General Election 2019 - What Do the Parties Offer?

November 2019
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Personal Taxation

The three parties contesting the General Election on a UK wide basis have now published their manifestos. We have examined their pledges on personal taxation.

Taxation Now Conservative Labour Liberal Democrat

Income Tax rates and allowances [1]. First £12,500 0%, £5,000 savings 0%, up to £50,000 20% allowance, £50,001 40%, £150,000 45%.

Freeze income tax rates and maintain current bands. 40% on incomes over £50,000, 45% for incomes over £150,000.

Increase tax for incomes over £80,000 to 45% and £125,000 50%.

Increase all rates by 1p to 21% up to £50,000, 41% over £50,000, 46% over £150,000.

Marriage Allowance 
Worth £250 pa for basic rate taxpayers, and more for couples over age 84.

No change



National Insurance 
Employees pay 12% of earnings between £8,632   and £50,000 and 2% above this.

Increase the starting band to earnings of £9,500 pa saves £100 pa. Ambition to increase to £12,500 over 5 years.

No change

No change

Income from Savings Interest.
If other income does not exceed £12,500, up to £5,000 tax free with tapered allowance, where other income over £12,500-£17,500.
Tax free allowance of £1,000 for 20% 
taxpayers, £500 for 40% taxpayers. No allowance for top rate (£150,000 income) taxpayers.

No change

No change to 
allowances for 20% and 40% taxpayers but those with incomes over £80,000 would have no allowance.

No change to allowances.

Dividend Income 
Dividends under £2,000 are tax free, then taxed at 7.5%, 32.5% and 38.1% for 20%, 40% and 45% taxpayers. 

No change

Reduction in dividends allowance to £1,000. Taxed as income at 20%,40%,45% and 50%.

Abolish dividends 
allowance.  Not clear what tax rate would 

Capital Gains

No change, allowance of £12,000 pa, 10% and 20% rates, 18% and 28% on residential property not main home.

Reduce allowance to £1,000, increase tax rate to income tax rates when gain added to income, so 20%, 40%, 45%, 50%.

Abolish separate 
allowance, merge with income tax allowance.  Unclear on tax rate to be applied.

Inheritance Tax

Tax on estates of 

If left to spouse exempt

Estates may leave £325,000 tax free, if estate includes main residence up to £175,000 tax free from April (£150,000 currently) 40% tax on balance.

Abolish the residence nil rate band currently £150,000, rising to £175,000 from April.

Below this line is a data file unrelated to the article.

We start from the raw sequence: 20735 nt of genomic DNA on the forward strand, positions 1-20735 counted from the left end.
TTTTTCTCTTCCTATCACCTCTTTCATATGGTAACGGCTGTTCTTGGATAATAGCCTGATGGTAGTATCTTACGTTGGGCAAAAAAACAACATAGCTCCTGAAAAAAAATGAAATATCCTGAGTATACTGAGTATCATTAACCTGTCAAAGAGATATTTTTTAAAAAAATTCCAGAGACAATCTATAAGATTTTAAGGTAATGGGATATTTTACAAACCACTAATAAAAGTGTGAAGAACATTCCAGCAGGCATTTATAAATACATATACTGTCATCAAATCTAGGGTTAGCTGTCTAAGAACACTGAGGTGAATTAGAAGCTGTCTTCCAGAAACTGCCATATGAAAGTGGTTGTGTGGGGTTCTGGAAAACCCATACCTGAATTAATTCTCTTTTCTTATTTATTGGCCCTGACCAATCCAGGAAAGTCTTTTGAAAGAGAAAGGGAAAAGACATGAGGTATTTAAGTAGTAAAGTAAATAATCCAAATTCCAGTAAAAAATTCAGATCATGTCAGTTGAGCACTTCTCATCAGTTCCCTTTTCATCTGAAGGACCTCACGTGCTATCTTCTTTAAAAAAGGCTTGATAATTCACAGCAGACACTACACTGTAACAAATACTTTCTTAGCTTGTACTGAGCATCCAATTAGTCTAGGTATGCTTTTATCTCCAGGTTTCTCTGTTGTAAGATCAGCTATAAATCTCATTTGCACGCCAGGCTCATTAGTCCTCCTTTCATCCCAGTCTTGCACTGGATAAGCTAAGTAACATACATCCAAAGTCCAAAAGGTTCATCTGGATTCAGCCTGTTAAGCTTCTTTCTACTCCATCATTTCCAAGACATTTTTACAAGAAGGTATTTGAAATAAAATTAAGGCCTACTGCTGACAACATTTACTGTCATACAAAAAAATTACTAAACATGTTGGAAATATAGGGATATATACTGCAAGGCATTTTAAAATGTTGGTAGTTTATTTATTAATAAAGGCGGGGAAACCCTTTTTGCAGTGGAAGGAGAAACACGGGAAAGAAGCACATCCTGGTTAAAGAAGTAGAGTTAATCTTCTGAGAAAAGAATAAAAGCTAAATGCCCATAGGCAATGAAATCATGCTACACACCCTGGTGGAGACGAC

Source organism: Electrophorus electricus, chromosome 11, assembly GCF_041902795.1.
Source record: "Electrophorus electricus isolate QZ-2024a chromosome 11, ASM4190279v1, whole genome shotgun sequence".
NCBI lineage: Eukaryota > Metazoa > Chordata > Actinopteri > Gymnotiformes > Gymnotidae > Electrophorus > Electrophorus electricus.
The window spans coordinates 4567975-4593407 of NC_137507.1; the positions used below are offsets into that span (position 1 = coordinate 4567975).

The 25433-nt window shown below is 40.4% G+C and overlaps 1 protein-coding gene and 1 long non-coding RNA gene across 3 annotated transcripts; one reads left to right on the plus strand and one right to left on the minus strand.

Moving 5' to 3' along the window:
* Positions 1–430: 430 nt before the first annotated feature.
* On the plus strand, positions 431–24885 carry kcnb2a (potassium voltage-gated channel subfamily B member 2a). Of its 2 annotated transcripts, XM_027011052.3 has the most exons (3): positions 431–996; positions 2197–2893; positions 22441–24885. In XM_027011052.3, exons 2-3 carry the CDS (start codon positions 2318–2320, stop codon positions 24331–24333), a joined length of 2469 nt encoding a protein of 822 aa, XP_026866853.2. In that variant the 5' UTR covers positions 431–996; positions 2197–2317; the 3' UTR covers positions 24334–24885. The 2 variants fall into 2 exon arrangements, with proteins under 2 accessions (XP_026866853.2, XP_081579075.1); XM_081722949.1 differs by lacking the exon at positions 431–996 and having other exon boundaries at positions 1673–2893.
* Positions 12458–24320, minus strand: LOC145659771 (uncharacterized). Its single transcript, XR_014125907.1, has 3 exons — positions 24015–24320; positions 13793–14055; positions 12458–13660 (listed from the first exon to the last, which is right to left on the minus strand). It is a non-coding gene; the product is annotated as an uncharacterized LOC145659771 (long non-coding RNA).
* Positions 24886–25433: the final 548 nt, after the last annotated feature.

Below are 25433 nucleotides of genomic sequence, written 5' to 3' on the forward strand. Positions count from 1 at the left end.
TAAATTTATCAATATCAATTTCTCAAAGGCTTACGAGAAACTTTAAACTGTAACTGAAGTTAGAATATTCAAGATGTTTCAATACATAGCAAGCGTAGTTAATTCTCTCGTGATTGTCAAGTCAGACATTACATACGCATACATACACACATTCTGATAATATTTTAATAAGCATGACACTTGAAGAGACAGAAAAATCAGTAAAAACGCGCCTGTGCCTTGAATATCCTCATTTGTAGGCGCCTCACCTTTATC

No detailed policy set out on existing reliefs [2].

Inheritance Tax on
Lifetime Gifts

£3,000 pa tax free plus small gifts, gifts on 
marriage, to spouse and regular gifts are exempt. Larger capital gifts are added back into the 
estate if death occurs within 7 years, with a tapered allowance 
applying from 3 years onwards. 

No change 
Conservatives have 
indicated they will review the proposals to simplify lifetime gifting as 
recommended by the Office of Tax Simplification, this could include a reduction to 5 years when lifetime gifts are added back, but with taper relief abolished.

Not in the manifesto, but support from Labour for a tax on recipients of gifts exceeding £125,000 over a lifetime at income tax rates.

Recipient of the gift to be taxed once the cumulative lifetime allowance of £250,000 has been received.  Not clear what the rate of tax would be.

Would retain spouse exemption, some business property exemption and gifts for education.

Second Homes Tax
Extra 3% stamp duty on purchase. Capital gains tax on sale at residential property rates of 18%-28%.

No change for UK
Extra 3% stamp duty for foreign purchasers.

Annual tax charge of 200% of council tax. Gains on sale taxed at income tax rates with £1,000 allowance.

Annual tax charge 500% of council tax.
Gains on sales taxed with no separate allowance. Foreign buyers stamp duty surcharge. 


Kay Ingram
Director of Public Policy, LEBC 

Please remember, no news or research item is a recommendation or advice to buy. LEBC Group Ltd is not responsible for accuracy and may not share the author’s views. The contents of this blog are for information purposes only and do not constitute individual advice. All information is based on our current understanding of taxation legislation and regulations. The Financial Conduct Authority does not regulate estate planning, tax advice, wills or trusts.       

[1] Income Tax rates apply to the UK except Scotland where setting tax rates is  devolved.
[2], accessed 26/11/2019, accessed 26/11/2019, accessed 26/11/2019

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